Learning Virtually at NAB

OK, I promised to share some of my learnings from the AITD conference with you. It’s been a little while coming, but here’s the first cab off the rank…

The new generation

Cheryle Walker from the National Australia Bank delivered an informative presentation called Learning Virtually at NAB: Utilising Emerging Technologies. This was a refreshingly honest session in which Cheryle discussed how NAB views the changing L&D landscape.

In a nutshell, NAB sees the new generation of recruits into the workforce as being technology savvy, and having learning preferences that steer away from traditional, instructor-led teaching in favour of a more open, collaborative, peer-to-peer culture.

The organisation recognises that information is becoming more accessible than ever before and, in turn, the learning process is becoming increasingly learner-centric.

Hand hovering over a laptop keyboard.

So what are they doing about it?

NAB is responding to the changing L&D landscape by broadening its delivery model:

  • Last year NAB delivered face-to-face training to over 24,000 staff – now they are developing virtual classrooms and virtual learning spaces (similar to Second Life) to broaden their reach and make learning more readily available.
  • NAB already delivers online courses – now they are developing blogs and wikis to foster collaboration and capture knowledge from all parts of the organisation.
  • NAB already use DVDs and satellite TV – now they are developing podcasts and digital, on-demand TV.
  • NAB already has a corporate LMS and paper-based development plans – now they are developing “personal learning portals”.
  • NAB already has an intranet – now they are developing a social network.
  • NAB already uses email and intranet-based newsletters – now they are developing RSS feeds and delving into social bookmarking.

By the looks of it, NAB is a role model for the corporate sector in the e‑learning space.

2 thoughts on “Learning Virtually at NAB

  1. Hi Ryan,

    Cheryl also presented at the Innovative e-Learning technologies conference this week on the same topic. it’s great to see a company investing in web 2.0 from the top – from experience this is crucial, and i think it may be one of the things that pushes NAB’s initiative that one bit further. We’re using web 2.o tools at ING but we took the grass roots, rouge approach – it’s a hard and long road. But we have our social networking up and running and our RSS page and our widget portal and blogs etc..we’re still trying to figure out where all this is going – it;s 100 times harder when there isn’t an over arching strategy that ties it in all together – i think this is where NAB may get their edge and ultimately their success from!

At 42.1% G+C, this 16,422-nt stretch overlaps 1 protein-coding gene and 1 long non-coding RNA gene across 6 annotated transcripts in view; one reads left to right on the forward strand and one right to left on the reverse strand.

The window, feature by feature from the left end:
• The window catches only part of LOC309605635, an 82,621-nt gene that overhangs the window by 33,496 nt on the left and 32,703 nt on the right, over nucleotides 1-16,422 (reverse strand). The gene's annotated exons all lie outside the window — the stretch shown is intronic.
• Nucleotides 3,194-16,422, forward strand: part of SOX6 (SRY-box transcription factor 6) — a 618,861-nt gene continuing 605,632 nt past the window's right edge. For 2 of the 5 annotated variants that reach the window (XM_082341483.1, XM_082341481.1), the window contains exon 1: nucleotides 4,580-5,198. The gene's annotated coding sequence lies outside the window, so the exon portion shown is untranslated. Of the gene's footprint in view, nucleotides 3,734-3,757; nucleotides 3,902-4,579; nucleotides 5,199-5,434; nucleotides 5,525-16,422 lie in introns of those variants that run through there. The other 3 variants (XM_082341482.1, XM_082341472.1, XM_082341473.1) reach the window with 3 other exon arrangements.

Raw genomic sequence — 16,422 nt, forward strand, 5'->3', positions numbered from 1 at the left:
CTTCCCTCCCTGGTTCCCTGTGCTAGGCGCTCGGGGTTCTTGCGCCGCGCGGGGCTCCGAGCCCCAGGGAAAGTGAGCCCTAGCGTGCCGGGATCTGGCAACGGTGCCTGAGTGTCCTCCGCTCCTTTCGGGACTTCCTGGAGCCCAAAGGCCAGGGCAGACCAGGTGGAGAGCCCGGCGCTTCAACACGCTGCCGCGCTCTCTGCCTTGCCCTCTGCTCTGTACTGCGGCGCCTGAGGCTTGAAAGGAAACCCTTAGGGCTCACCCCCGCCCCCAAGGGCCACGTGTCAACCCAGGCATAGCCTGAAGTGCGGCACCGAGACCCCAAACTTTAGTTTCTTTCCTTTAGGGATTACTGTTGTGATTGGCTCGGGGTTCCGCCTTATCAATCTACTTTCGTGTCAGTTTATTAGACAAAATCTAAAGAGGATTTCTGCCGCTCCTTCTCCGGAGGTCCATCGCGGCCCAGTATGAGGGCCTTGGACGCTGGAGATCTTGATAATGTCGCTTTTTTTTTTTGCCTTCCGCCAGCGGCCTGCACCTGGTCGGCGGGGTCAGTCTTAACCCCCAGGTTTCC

2. The grass roots approach is indeed long and slow, but I think it is the way to build a strong foundation. In the early days, many of our colleagues won’t be all that interesting in all these new toys – afterall, they have a job to do – until they learn something brilliant via the technology and the penny drops.

    I read your blog post Informal learning @ ING and I’m impressed with what you guys are doing (please refer to my comment on your blog).

    You’re dead right when you say there needs to be an over-arching strategy that ties it all together. I gather that yours is informal learning. I suggest looking at it through a slightly different lens: peer-to-peer learning.

    Does that help at all?

Leave a Reply

Fill in your details below or click an icon to log in:

WordPress.com Logo

You are commenting using your WordPress.com account. Log Out /  Change )

Twitter picture

You are commenting using your Twitter account. Log Out /  Change )

Facebook photo

You are commenting using your Facebook account. Log Out /  Change )

Connecting to %s

This site uses Akismet to reduce spam. Learn how your comment data is processed.